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Stillman police chief among featured speakers at Girl Scouts summit

A black woman and white woman speak to young girls in an auditorium
Girl Scouts’ West Alabama Service Center hosts first event on campus after moving to Hay Center in September

By David Miller

When Carla Longmire took the stage at the Girl Scouts of North-Central Alabama’s Mini Leadership Summit, she was motivated by both the opportunity and the responsibility.

Roughly 50 Girl Scouts from nine counties attended the day-long summit at Stillman on Dec. 11 and participated in a variety of activities and speaker sessions that tied to this year’s theme of “Healthy Minds, Healthy Bodies.” Longmire, chief of police at Stillman College, was one of four speakers at the Summit and emphasized the importance of internet safety for girls and young women, and how to become a leader in a typically male-dominated field.

Longmire said she was appreciative of the opportunity to share real-world wisdom with the Girl Scouts of the North Central-Alabama council, whose West Alabama Service Center is headquartered at Stillman College. She was proud to serve as ambassador for the college.

“I’m very passionate about young people and recognize their potential for the future,” Longmire said. “That’s a big reason I took this job at Stillman.”

The overall theme of Longmire’s talk was character, particularly in making the right decision, “even if it’s difficult or unpopular.”

Longmire discussed the prevalence of child trafficking and the proximity to Tuscaloosa, particularly the I-20 corridor, and how the Scouts can avoid online predators on popular social media sites. She also discussed the hand-gesture children can use to signal crisis situations while in public – an alert popularized by a TikTok video.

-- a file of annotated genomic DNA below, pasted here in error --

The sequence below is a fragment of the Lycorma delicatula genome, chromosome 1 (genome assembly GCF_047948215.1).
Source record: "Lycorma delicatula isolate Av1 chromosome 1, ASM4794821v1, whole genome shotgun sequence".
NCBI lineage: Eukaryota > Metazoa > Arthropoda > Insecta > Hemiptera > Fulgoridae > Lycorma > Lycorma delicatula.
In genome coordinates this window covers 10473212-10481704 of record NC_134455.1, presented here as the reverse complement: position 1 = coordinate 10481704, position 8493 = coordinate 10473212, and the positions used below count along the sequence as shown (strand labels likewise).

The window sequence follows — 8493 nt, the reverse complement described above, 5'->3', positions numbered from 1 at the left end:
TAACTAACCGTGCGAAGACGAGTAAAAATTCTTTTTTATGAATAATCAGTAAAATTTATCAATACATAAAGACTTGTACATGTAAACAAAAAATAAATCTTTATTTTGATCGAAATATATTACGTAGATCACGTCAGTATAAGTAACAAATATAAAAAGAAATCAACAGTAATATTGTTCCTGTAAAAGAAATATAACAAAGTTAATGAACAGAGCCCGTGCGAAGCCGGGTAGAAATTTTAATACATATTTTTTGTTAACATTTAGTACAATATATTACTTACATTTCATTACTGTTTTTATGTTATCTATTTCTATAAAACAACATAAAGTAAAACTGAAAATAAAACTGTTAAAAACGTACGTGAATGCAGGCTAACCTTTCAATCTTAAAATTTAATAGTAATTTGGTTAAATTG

A black woman stands next to a cardboard cutout of a girl scout
Angelica Borders, who works for the Girl Scouts office at Stillman College.

Longmire retired from the City of Mobile, where she worked in law enforcement at Mobile Regional Airport, before accepting the role as chief of police at Stillman. She said she’s grateful to share the challenges and triumphs of her career arc with the Girl Scouts, whom she said were “very surprised” to learn she leads a police force.

“That kind of energy and curiosity gave me even more energy to give back to them,” Longmire said. “I told them that I never thought I’d be in this particular capacity, but I worked hard to embody [Girl Scouts’] pillars of courage, honesty, morals and values.”

Other speakers at the Summit included:

  • Gina Simpson, certified professional coach, professor and entrepreneur
  • Taylor Player, Gold Award Girl Scout (2019), University of Alabama sophomore, and creator of the Four Little Girls Patch Program
  • Kat Grill, UA sophomore and outfielder for the UA softball team

The Summit was held at Stinson Mathematics and Science Building in the auditorium and classrooms for breakout sessions. Activities included mindfulness meditation and a craft session where Girl Scouts made “vision boards,” where they mapped out their goals for 2022.

Elyse Pugh-Gary, communications manager for Girl Scouts of North-Central Alabama, said the spaces available at Stillman create an opportunity to host larger-scale events and increase participation in Tuscaloosa and surrounding areas.

Pugh-Gary is also hopeful to create more on-campus partnerships, similar to how they connected with Longmire at the beginning of the fall semester, shortly after moving into their office in the Hay Center.

“With our office being at Stillman, having that presence in Tuscaloosa opens up more opportunities in getting more girls involved in this area and surrounding areas,” she said. “And there’s a great volunteer base at Stillman, particularly with students. We’re excited about our partnership with Stillman.”

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